Test Results Report

for

TeraRanger Evo 60m potential maximum range in varying outdoor conditions

​1​ Introduction

The aim of this document is to show the behavior of the sensor in a range of outdoor conditions, which by definition can be far more variable and challenging than many indoor conditions. By considering some of these more challenging operating environments, greater insight into the sensor specification sheet can be gained, notably around the maximum attainable range.

In these tests, the TeraRanger Evo was used with the TeraRanger USB backboard. To help validate the tests, crosscheck tests were also run using the TeraRanger UART/I2C backboard, and on multiple sensors.

The aim of the tests was to examine which factors affect the performance of the TeraRanger Evo 60m outdoors, and to what extent.

2​ Setup description

​2.1​ Test bench description

For each of the following tests described in section 3, the following setup was used:

  • The sensor was mounted on a trolley driven along a rail perpendicular to the target. The Sensor was linked to a computer to collect the data. The data was streamed via Hterm terminal software.
  • The target was fixed. Only the sensor was moved in relation to the target to change the measured distance.
  • The sensor was positioned at a height that guarantees the FoV of the sensor does not point at the floor at a distance of 60m from the target (which is the maximum range of the TeraRanger Evo 60m.)
  • The platform on which the TeraRanger Evo is attached can tilt. A level instrument was attached to the platform, to ensure that the sensor is always at a right angle to the target surface.
  • A calibrated laser measurement device was attached to the platform, and considered as a benchmark.

2.2 Test objective

  • The aim of the test is to start from a distance of 50cm from the target surface, and from there, the sensor will be moved away from the target.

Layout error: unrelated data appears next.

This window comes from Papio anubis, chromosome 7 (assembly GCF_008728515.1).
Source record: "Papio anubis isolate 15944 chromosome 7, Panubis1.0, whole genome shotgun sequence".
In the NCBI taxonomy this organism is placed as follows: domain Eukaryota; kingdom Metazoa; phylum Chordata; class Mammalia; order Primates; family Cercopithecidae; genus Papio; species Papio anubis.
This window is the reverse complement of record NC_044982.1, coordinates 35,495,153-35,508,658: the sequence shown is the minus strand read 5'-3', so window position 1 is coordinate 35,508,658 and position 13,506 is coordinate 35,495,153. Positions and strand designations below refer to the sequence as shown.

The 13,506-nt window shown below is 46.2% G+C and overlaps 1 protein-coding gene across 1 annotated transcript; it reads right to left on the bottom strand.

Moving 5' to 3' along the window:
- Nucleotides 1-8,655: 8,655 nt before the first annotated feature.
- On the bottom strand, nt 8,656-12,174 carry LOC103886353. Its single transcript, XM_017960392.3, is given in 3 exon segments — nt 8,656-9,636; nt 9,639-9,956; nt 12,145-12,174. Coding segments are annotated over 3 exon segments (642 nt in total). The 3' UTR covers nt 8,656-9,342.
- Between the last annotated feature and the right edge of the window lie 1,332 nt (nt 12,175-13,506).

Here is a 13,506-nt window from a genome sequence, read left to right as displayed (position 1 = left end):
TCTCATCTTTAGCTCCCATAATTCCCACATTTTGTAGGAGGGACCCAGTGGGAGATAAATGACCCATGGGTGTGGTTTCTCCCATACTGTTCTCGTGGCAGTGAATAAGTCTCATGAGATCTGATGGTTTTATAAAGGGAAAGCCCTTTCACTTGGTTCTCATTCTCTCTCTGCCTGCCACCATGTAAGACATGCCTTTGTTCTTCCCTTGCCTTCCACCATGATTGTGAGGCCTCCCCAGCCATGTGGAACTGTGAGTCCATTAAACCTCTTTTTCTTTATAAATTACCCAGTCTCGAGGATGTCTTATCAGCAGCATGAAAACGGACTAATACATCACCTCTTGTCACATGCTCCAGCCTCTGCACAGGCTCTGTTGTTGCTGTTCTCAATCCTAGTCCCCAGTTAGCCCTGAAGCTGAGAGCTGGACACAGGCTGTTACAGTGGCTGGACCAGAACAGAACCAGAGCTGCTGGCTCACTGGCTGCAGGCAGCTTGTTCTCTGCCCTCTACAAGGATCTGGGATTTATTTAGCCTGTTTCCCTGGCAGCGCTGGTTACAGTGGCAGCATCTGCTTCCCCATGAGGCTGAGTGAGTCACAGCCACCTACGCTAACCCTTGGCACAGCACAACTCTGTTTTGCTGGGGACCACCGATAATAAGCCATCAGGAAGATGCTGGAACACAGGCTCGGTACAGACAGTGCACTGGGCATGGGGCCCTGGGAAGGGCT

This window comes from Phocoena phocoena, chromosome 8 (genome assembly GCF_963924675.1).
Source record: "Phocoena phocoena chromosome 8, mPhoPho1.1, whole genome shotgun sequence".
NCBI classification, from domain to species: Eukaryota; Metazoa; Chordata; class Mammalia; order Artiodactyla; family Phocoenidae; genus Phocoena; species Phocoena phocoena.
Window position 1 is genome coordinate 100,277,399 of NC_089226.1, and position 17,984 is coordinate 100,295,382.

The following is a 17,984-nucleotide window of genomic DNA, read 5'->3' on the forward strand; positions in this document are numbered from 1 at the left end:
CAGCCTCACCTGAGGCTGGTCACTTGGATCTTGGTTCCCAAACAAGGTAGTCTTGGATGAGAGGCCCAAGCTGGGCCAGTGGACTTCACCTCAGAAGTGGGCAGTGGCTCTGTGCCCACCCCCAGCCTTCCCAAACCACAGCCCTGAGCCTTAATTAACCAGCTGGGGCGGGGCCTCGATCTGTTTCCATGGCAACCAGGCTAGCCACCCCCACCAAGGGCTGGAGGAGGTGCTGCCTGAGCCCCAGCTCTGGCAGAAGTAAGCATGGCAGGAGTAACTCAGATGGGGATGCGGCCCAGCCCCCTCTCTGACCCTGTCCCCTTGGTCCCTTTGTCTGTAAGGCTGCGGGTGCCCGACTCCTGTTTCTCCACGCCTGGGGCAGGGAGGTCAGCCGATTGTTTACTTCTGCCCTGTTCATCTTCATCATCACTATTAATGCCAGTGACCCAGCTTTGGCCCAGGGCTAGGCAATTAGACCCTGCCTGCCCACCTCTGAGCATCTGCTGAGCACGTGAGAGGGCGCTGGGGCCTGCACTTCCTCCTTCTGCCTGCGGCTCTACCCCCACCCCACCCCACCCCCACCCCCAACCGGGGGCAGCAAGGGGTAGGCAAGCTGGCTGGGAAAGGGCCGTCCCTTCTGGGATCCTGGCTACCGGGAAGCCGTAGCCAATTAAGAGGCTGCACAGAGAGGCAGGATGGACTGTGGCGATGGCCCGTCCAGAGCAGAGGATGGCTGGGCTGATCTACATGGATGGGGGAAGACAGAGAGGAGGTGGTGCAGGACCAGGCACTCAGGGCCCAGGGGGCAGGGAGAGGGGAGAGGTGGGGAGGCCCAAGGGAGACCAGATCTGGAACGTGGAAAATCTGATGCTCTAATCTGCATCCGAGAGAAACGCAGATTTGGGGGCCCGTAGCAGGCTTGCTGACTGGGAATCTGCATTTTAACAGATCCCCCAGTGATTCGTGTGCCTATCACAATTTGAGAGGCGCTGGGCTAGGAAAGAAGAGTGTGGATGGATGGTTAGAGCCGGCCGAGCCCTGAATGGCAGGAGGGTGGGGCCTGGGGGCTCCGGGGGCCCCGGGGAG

• Measurements are taken every 2 meters until the maximum range is reached in the test conditions.
  • The distance read by the sensor is collected and the accuracy of the sensor analyzed in correlation to the near-infrared (NIR) light in the ambient conditions.

2.3 Target description

The tests were run on 4 different targets, as described below. The targets were selected so that they either represent real use case scenarios or put the sensor into challenging conditions where we would expect sensor performance to be impacted by the target surface.

Target #1 : metallic door, high reflectivity Target #2 : grass bump, very low reflectivity
Target #3 : Wood wall, low reflectivity Target #4 : Painted plasterboard

Note: Target #4 was built by Terabee as a control surface and was previously used in controlled indoor conditions. By taking it outdoors we were able to compare results with more random and potentially challenging lighting conditions.

3 Test results

3.1 Target #1 metallic door

# Illustration Conditions description Maximum range achieved
1.0
  • Cloudy day
  • No direct sunlight exposure on the sensor or on the target, but sunlight is still perceptible.
19 m
1.1
  • Sunny day, clear sky
  • No direct sunlight on the sensor

Zone A : direct sunlight on the target